1. Retail-ready case packing. Originally driven by club stores, secondary packaging that can be deployed right on the retail floor with attractive graphics and tear-away sections or panels has been one of the biggest developments in secondary packaging in recent years. The latest challenge is to be able to produce smaller-count cases at higher speeds to maintain processing speeds. Also, using shelf-ready packages with visible product (such as windows or exposed carton corners) requires automated machinery that minimizes surge pressure during packaging. The kind of vacuum used to pick up a case really matters in these applications. Machines cannot mark, mar, or damage the cases in any way, because they’re now being used as displays. Package design of retail-ready packs has an impact on the entire line, from denesting to pallet handling and everything in between (checkweighing, inspection, coding, etc.). The design and implementation are different enough that there are contract packagers that specialize in the design, packaging, and fulfillment of club packs.
2. Lightweighting. Partly for sustainability reasons but also for cost savings, packagers are seeking to use thinner bags, thinner corrugated board, and thinner cartons. Machines have been redesigned accordingly, handling product a lot more gingerly than they used to, but still at high speeds. End-of-line packaging machines used to be typically fixed-automation machines. But what is required now, to handle the proliferation of container shapes, sizes, and lighter weights, is more low-pressure conveyance, more customization, servos, and more robotics. Robotics can be more efficient at handling lighter-weight packaging because the amount of pressure and stress put on containers can be more tightly controlled. Pick-and-place robots might be less likely to cause package damage versus more conventional fixed-automation and drop-pack systems.
3. More recycled-content cases. Previously, case packers handled virgin corrugated board all the time. As packers are now seeing a lot more recycled content, machines must be more forgiving and provide for more tolerance of variation in the quality of the cases and trays. Recycled corrugated board also shows more variation in how it reacts to the environment than virgin board. Humid or cold environments add to the need to build more-tolerant machines. Vendors see this as an opportunity to differentiate, showing that they can handle these variations. This leads to design changes, different engineering, or reengineering, including the greater use of high-strength, lightweight materials in machines, such as carbon fiber for end-of-arm tools, lighter-weight metals, and other advances in control and precision.
4. Machines that accommodate packaging variety. Marketing requirements are pushing the use of so many different packages that suppliers must be able to deliver case packers that can, with just a few change parts, swiftly change over and accommodate the larger variety of case sizes and formats. The challenges are to convey, accumulate, carton, case, and/or wrap these packages at high speeds, while keeping them well protected, and to be able to rapidly change over to different package types, pack configurations, or various “rainbow“ pack combinations (for example, on-the-spot changeover of flavor selections in a multipack of beverage bottles). The increasing use of servo technology is permitting this flexibility. Quicker changeovers are driven by the desire to offer greater customer choice to address occasion-based marketing—the right product in the right package at the right time and place. Occasion-based marketing depends on the ability to produce multiple packaging formats for venues as diverse as hotel chains, restaurants, club stores, and convenience stores. Machinery users want to be able to run all these diverse formats on the same equipment.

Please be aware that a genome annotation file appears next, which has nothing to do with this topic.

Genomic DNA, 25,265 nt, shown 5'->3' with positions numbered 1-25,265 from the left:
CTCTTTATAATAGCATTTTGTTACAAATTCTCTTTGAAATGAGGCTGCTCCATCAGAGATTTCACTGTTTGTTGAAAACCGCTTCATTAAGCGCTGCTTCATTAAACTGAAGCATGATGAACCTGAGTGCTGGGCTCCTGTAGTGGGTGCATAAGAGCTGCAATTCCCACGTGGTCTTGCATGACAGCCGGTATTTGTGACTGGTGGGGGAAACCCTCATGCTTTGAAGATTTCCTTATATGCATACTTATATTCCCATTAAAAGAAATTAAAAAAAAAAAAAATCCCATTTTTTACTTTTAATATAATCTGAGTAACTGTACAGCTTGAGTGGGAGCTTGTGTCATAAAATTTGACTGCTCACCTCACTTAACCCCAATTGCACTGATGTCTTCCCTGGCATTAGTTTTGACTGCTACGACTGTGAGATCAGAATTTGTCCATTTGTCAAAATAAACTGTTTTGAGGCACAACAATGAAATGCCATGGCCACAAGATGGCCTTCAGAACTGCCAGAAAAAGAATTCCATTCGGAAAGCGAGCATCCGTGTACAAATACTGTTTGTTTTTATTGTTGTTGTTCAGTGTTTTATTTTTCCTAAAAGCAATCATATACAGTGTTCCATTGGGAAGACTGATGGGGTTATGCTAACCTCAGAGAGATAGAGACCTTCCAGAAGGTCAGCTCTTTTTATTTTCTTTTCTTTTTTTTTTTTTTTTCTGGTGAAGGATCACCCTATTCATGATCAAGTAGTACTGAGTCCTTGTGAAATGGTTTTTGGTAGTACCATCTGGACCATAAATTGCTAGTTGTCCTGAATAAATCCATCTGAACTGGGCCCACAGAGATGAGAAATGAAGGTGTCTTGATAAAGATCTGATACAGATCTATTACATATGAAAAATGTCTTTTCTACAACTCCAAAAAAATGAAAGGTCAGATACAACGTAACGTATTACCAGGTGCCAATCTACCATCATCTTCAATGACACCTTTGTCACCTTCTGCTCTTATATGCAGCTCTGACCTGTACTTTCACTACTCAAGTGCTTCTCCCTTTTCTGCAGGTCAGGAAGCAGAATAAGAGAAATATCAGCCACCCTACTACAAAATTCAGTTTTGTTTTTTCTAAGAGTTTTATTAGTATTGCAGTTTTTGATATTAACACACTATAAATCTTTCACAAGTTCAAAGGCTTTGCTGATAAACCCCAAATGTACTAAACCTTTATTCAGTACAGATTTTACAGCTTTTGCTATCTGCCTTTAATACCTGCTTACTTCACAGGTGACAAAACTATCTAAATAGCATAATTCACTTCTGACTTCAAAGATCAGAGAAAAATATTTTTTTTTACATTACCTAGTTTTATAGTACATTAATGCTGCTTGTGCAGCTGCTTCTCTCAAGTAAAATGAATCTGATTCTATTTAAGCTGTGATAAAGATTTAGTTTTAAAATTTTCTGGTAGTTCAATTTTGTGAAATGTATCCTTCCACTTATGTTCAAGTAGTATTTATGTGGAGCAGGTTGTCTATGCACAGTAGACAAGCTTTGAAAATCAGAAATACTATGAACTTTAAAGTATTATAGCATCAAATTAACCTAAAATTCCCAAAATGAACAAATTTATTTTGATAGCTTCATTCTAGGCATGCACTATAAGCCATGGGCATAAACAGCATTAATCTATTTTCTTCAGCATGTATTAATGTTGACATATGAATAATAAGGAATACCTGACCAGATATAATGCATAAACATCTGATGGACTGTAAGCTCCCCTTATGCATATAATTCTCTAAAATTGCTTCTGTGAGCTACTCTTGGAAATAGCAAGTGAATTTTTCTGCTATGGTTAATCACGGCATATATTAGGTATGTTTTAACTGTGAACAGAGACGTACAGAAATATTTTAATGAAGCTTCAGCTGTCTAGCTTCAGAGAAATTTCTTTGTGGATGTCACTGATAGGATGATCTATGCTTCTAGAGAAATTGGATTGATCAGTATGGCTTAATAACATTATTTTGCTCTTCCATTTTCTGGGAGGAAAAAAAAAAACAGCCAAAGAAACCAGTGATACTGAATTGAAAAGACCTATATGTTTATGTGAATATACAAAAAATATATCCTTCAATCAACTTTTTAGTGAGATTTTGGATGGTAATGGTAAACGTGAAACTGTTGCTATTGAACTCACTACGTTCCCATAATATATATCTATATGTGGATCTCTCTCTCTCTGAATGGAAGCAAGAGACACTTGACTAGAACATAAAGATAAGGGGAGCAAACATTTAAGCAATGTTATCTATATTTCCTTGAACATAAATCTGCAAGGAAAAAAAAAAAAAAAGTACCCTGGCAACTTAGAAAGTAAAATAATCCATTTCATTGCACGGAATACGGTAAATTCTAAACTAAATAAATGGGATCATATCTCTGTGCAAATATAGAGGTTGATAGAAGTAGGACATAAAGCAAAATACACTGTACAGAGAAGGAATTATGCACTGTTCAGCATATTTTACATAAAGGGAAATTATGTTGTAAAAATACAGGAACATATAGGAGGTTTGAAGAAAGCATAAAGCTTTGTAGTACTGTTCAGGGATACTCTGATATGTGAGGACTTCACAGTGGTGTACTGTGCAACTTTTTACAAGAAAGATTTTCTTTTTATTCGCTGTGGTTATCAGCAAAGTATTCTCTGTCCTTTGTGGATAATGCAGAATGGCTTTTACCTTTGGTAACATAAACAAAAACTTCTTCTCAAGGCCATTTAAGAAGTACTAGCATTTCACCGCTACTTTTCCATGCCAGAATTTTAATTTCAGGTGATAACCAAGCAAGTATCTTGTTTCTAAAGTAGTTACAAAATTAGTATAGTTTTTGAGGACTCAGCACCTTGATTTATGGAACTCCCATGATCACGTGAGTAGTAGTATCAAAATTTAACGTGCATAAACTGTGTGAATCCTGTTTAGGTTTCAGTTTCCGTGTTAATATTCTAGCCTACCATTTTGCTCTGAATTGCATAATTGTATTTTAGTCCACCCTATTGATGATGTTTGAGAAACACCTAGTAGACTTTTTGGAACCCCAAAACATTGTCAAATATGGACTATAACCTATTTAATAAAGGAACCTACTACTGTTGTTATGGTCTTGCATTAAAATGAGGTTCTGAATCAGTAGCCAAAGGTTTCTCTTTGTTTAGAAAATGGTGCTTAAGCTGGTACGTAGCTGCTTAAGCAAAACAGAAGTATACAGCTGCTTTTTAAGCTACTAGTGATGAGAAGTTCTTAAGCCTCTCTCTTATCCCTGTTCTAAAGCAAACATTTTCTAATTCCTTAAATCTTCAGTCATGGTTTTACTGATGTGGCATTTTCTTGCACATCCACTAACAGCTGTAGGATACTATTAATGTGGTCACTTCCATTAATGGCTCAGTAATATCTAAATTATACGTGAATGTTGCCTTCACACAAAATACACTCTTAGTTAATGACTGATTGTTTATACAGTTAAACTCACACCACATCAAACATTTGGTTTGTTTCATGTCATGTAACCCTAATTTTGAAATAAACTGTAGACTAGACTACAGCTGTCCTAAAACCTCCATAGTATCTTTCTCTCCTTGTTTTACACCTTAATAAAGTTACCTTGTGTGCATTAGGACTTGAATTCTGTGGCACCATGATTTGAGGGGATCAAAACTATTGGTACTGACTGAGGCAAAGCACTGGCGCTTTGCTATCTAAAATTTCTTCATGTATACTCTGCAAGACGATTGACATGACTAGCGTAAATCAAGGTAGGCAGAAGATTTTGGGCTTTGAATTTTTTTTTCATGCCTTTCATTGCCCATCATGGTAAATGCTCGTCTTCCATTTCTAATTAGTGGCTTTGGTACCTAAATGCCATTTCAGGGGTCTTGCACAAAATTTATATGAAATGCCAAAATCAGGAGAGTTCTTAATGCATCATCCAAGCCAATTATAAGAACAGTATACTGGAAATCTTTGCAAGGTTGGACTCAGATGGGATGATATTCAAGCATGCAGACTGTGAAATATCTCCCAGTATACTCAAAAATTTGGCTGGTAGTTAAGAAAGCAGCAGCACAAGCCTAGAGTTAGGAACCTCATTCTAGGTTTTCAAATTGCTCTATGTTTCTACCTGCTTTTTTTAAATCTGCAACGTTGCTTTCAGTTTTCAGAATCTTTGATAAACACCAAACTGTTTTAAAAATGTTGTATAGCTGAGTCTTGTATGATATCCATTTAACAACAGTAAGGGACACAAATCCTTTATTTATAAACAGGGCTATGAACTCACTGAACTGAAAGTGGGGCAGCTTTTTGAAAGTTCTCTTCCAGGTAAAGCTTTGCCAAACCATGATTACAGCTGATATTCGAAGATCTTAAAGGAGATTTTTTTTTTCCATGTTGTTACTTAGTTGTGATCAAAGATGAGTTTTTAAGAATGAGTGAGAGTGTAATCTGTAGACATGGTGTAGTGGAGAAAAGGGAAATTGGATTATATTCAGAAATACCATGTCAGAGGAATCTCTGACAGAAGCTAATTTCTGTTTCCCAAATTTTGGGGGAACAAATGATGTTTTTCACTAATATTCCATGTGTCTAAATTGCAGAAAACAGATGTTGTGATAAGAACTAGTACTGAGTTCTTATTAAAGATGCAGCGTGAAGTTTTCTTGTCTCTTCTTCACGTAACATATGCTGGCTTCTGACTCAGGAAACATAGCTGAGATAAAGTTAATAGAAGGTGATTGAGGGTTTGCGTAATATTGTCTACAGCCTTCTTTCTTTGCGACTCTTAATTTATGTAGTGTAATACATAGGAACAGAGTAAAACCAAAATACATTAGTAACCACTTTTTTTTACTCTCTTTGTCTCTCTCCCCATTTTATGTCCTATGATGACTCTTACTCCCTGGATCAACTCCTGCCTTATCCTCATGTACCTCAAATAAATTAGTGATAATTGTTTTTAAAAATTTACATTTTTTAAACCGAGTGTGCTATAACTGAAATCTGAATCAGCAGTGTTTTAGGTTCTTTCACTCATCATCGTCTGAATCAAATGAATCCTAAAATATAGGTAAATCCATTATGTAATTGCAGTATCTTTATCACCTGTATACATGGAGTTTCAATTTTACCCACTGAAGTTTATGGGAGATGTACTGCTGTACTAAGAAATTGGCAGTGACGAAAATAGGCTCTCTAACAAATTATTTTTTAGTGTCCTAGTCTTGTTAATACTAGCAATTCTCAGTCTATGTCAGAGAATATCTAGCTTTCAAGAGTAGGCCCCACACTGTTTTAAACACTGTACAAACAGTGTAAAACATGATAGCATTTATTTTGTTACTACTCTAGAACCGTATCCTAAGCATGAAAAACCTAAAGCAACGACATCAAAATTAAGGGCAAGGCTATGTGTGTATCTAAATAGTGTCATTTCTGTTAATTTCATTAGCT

5. Adhesive advances. Manufacturers of adhesives and adhesive applicator equipment have not stood idly by either, but have introduced innovations such as non-heated adhesive application systems that deliver a foamed adhesive with rapid set properties. Advantages include using up to 50% less adhesive than conventional systems, and room-temperature pumping and flowing of adhesive that eliminates the need for heated tanks and hoses, increasing safety. Also, newer hot melt fast-set adhesives are debuting, eliminating the need for excessive heating and hot system engineering, resulting in savings opportunities on wear parts and maintenance.
6. Closer integration. Packagers are pushing for more integration in their lines; instead of buying discrete pieces of machinery and cobbling them together, they really are requiring that OEMs integrate complete end-of-line solutions that achieve the desired output for the entire line. Packagers are looking at the lines holistically, and want machines that can communicate with each other. They want the HMIs to have a similar look and feel, and they’re specifying standardization of pumps and controls. Adoption of PackML is streamlining integration between machines. A common platform also makes it easier for packagers to train their operators. In short, what’s driving case-packing design is packagers’ need for equipment that is easier to use, more accessible for less-experienced operators, simpler, faster to change over, and more flexible because packaging styles are changing at an unprecedented rate.
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